A mysterious explosion at a port in Tianjin, China shook the city around midnight local time. The blast—which state media attribute to hazardous goods at the port, triggered a second explosion and shock waves that reached up to 6 miles away. The explosions killed at least seven people and injured up to 400. Several videos of the explosion showed up on social media, and they are pretty terrifying.


This week at the APEC Summit in Beijing, President Obama and Chinese President Xi Jinping announced the terms of a historic agreement to collectively slow their nations' carbon emissions. The deal between the nations—the world’s two biggest greenhouse gas emitters—has been in the works behind-the-scenes for nearly nine months. According to the agreement, the U.S. will decrease their emissions by up to 28 percent by 2025 (compared to 2005) and China will begin to reduce their overall emissions by 2030. President Obama told the Chinese leader, “When the U.S. and China are able to work together effectively, the whole world benefits" ... Discuss

The spiritual sea of change taking place in China will not be without its challenges—some more complex than others.

While China is officially an atheist country, it is undergoing one of the most dramatic religious overhauls in modern memory. In 1949, the country was home to an estimated 1 million Christians. In 2010, that number was more like 58 million. And some studies are saying that by 2030, China could be home 247 million Christians—the most of any nation in the world. Read More

This year, for the first time since 2002, Hollywood’s box office revenues for July failed to hit the billion dollar mark. June managed to make just over $1 billion, but totals were still down 16 percent from 2013.

The fourth Transformers movie was supposed to save Hollywood’s summer in America, but it only pulled in about $245 million—easily the lowest in the franchise’s clattering, baffling history. Read More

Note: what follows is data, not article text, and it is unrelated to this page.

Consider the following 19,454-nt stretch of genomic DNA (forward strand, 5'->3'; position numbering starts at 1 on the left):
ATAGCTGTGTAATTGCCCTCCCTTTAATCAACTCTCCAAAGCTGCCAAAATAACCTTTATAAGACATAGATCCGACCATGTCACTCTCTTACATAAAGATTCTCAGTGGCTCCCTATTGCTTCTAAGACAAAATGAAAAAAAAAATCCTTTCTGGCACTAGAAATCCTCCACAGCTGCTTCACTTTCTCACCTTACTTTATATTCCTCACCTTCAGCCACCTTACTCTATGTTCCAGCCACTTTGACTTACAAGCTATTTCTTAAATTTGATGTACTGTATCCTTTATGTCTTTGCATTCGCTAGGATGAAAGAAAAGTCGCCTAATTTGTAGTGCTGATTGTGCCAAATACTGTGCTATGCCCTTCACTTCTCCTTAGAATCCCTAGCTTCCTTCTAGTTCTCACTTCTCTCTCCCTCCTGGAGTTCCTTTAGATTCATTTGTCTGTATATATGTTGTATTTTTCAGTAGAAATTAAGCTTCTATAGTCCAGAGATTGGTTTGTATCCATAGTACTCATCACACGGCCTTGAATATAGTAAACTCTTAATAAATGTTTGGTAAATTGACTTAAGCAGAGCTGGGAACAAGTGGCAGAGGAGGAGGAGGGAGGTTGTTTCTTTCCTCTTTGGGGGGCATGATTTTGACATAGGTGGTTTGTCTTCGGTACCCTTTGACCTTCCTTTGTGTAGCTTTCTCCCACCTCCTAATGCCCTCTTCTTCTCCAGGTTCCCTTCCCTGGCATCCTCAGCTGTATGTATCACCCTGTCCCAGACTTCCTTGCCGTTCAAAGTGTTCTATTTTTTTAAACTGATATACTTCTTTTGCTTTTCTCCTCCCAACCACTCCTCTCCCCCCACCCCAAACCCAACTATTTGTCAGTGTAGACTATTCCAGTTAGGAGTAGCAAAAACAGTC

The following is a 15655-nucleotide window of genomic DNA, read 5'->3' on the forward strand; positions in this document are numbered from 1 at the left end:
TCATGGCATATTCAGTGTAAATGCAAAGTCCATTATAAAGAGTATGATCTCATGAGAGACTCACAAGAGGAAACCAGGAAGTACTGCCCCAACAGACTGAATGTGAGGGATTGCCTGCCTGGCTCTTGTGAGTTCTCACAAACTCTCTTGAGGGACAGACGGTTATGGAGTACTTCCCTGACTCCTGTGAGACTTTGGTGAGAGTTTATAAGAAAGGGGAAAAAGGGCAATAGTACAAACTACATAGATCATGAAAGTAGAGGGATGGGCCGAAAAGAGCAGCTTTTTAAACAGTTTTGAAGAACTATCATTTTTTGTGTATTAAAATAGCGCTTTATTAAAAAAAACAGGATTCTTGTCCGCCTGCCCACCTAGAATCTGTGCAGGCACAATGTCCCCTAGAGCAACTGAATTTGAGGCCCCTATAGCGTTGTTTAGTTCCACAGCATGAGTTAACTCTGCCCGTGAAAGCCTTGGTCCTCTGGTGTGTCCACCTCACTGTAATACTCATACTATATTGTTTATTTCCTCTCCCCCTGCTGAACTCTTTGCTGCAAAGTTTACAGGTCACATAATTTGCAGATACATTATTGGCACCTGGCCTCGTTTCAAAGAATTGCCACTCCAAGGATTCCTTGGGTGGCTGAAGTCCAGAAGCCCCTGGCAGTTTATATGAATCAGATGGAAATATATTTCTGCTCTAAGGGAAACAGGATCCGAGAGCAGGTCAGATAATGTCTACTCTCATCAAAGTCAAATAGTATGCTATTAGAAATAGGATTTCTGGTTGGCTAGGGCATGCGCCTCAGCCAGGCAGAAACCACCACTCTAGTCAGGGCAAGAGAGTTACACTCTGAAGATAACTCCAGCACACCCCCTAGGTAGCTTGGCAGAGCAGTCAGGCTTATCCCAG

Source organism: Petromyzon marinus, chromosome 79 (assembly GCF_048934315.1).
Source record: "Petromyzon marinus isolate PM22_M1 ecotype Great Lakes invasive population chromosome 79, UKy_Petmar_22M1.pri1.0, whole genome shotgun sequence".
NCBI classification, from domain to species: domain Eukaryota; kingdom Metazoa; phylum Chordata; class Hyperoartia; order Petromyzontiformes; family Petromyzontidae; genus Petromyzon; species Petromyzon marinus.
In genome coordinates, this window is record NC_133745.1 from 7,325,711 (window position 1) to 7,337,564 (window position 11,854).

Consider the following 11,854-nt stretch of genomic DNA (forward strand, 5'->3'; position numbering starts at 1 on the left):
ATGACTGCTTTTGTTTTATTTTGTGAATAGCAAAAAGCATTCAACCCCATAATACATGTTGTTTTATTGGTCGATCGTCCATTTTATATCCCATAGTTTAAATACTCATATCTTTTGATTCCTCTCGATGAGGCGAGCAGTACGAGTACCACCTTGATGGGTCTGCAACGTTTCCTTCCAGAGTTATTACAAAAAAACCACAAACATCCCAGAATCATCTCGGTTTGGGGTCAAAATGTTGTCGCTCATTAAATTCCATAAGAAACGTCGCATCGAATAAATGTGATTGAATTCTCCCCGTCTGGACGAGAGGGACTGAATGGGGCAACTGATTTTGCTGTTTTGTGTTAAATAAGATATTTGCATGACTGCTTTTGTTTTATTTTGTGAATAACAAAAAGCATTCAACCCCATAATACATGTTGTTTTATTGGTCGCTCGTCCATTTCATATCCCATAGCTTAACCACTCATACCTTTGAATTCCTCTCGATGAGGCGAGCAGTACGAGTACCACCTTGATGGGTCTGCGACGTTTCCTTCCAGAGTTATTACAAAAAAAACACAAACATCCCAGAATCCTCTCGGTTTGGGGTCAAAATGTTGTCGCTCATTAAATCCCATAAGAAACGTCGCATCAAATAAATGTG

Tens of thousands of pro-democracy demonstrators were subjected to tear gas, batons, rubber bullets and pepper spray, after police in Hong Kong attempted to disperse massive protests and sit-ins across the region this weekend. The crackdown has led for calls for Hong Kong’s leader Leung Chun-ying to resign as democratic movement spokespeople demand free elections. In a state-run newspaper, Chinese officials called the protests a threat to “social order,” and experts believe they may have even threatened to send in the Chinese army.

The Occupy Central movement and student groups organized the sit-ins that began on Friday, and have drawn massive crowds who are demanding democratic reforms. Though the region is a part of China, it operates semi-independently. However, despite being promised free-elections by 2017, China is only allowing candidates who they’ve individually approved of. The Democratic Party chairwoman told Time, “The people have spoken, and we will work with them to try to secure democracy … Not a single window has been broken. I challenge you to go around the world and to find such huge demonstrations where there is no looting, there is no rioting” ... Discuss

A senior religious affairs official in China recently revealed in a state-backed newspaper that the government may soon establish a “Chinese Christian theology” that will conform to “China's national condition and integrate with Chinese culture.” Christianity, particularly Protestantism, is growing rapidly throughout the country, and in some cases, has caused tension between the government and churches. The government only allows Christians to worship together in approved churches, though “underground” house churches are pervasive in China. So far no details about what the new “theology”—which will be created by a government that is officially atheist—would look like ... Discuss